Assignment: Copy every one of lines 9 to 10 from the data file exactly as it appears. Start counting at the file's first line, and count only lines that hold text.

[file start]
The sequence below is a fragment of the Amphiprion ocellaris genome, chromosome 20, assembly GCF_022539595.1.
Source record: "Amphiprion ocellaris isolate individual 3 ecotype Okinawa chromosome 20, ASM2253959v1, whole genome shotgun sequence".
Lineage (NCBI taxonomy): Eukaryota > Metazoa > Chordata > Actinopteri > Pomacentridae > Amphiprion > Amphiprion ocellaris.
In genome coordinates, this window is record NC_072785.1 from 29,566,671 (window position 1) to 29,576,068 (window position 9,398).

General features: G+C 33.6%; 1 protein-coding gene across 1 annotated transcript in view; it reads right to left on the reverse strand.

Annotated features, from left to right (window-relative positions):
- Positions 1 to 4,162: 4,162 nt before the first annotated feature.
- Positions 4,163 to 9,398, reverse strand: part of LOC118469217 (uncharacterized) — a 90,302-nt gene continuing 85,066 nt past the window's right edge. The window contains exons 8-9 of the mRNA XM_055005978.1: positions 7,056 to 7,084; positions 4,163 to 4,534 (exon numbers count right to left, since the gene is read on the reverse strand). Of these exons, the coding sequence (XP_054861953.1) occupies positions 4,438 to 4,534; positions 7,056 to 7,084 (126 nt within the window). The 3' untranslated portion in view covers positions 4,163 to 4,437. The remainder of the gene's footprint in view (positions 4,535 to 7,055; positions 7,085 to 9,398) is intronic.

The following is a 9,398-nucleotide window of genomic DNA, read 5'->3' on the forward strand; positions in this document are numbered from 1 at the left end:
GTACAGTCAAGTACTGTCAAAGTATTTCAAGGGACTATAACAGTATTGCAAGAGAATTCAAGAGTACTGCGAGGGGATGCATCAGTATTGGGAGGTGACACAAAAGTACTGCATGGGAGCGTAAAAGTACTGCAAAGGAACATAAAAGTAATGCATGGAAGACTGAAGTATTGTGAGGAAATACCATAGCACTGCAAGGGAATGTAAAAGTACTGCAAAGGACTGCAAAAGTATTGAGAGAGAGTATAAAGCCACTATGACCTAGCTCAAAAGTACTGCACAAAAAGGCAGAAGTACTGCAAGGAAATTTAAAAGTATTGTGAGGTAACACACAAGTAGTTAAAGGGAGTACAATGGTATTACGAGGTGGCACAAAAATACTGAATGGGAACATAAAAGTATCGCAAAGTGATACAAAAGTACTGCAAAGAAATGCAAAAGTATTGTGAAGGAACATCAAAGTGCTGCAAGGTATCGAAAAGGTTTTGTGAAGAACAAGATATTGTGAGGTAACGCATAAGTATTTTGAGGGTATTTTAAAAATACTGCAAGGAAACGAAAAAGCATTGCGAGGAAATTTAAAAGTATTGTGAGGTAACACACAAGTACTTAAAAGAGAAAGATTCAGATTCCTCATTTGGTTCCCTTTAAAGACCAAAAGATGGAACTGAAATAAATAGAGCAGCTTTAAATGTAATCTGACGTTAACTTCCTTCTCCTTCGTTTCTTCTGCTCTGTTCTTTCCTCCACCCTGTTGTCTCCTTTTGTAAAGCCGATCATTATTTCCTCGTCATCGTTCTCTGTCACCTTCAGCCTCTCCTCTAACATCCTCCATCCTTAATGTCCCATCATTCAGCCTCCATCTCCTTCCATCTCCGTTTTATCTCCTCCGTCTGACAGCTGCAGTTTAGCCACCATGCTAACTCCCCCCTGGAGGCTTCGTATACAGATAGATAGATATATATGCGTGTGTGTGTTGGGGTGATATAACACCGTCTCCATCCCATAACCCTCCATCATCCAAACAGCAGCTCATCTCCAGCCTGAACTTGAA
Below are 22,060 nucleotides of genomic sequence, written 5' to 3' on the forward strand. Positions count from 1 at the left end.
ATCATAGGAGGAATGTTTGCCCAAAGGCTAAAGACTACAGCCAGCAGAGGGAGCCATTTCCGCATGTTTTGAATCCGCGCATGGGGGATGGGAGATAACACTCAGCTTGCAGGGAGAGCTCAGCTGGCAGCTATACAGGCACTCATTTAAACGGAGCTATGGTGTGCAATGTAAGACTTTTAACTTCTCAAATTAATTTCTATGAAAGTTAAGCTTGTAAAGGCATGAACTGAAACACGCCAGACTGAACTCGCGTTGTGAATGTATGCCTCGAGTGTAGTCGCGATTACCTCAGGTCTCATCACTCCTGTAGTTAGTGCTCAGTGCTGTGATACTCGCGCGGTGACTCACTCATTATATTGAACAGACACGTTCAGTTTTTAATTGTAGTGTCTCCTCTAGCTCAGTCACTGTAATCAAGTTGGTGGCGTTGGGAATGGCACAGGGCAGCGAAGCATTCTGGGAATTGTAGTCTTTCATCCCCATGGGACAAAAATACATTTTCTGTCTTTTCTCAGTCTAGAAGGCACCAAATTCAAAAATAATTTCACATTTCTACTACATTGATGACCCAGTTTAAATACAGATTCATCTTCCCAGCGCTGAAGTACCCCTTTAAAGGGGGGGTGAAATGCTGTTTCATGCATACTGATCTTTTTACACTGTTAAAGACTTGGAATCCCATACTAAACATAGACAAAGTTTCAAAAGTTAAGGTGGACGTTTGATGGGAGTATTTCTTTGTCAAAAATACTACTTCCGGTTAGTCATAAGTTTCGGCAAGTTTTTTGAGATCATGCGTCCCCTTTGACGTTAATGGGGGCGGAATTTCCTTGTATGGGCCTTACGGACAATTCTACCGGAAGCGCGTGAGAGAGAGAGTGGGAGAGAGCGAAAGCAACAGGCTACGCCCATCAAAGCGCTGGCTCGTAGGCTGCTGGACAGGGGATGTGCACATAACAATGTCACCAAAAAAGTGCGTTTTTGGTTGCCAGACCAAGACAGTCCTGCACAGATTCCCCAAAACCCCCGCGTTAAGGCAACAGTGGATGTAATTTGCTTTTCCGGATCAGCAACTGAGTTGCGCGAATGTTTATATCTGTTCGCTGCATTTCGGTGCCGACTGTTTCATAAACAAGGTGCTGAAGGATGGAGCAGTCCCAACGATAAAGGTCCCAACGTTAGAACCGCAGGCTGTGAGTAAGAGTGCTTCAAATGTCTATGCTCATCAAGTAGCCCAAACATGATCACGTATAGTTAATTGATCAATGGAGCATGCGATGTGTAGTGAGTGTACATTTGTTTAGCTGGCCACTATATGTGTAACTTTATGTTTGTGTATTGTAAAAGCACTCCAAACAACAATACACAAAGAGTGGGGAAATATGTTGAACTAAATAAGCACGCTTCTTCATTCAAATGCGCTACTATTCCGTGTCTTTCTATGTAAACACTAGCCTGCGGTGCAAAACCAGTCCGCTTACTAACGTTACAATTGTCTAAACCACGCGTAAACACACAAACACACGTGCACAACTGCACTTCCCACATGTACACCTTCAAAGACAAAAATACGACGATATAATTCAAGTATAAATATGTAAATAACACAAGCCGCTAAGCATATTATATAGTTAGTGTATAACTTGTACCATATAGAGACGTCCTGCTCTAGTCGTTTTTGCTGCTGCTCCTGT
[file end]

The following is a 9,398-nucleotide window of genomic DNA, read 5'->3' on the forward strand; positions in this document are numbered from 1 at the left end:
GTACAGTCAAGTACTGTCAAAGTATTTCAAGGGACTATAACAGTATTGCAAGAGAATTCAAGAGTACTGCGAGGGGATGCATCAGTATTGGGAGGTGACACAAAAGTACTGCATGGGAGCGTAAAAGTACTGCAAAGGAACATAAAAGTAATGCATGGAAGACTGAAGTATTGTGAGGAAATACCATAGCACTGCAAGGGAATGTAAAAGTACTGCAAAGGACTGCAAAAGTATTGAGAGAGAGTATAAAGCCACTATGACCTAGCTCAAAAGTACTGCACAAAAAGGCAGAAGTACTGCAAGGAAATTTAAAAGTATTGTGAGGTAACACACAAGTAGTTAAAGGGAGTACAATGGTATTACGAGGTGGCACAAAAATACTGAATGGGAACATAAAAGTATCGCAAAGTGATACAAAAGTACTGCAAAGAAATGCAAAAGTATTGTGAAGGAACATCAAAGTGCTGCAAGGTATCGAAAAGGTTTTGTGAAGAACAAGATATTGTGAGGTAACGCATAAGTATTTTGAGGGTATTTTAAAAATACTGCAAGGAAACGAAAAAGCATTGCGAGGAAATTTAAAAGTATTGTGAGGTAACACACAAGTACTTAAAAGAGAAAGATTCAGATTCCTCATTTGGTTCCCTTTAAAGACCAAAAGATGGAACTGAAATAAATAGAGCAGCTTTAAATGTAATCTGACGTTAACTTCCTTCTCCTTCGTTTCTTCTGCTCTGTTCTTTCCTCCACCCTGTTGTCTCCTTTTGTAAAGCCGATCATTATTTCCTCGTCATCGTTCTCTGTCACCTTCAGCCTCTCCTCTAACATCCTCCATCCTTAATGTCCCATCATTCAGCCTCCATCTCCTTCCATCTCCGTTTTATCTCCTCCGTCTGACAGCTGCAGTTTAGCCACCATGCTAACTCCCCCCTGGAGGCTTCGTATACAGATAGATAGATATATATGCGTGTGTGTGTTGGGGTGATATAACACCGTCTCCATCCCATAACCCTCCATCATCCAAACAGCAGCTCATCTCCAGCCTGAACTTGAA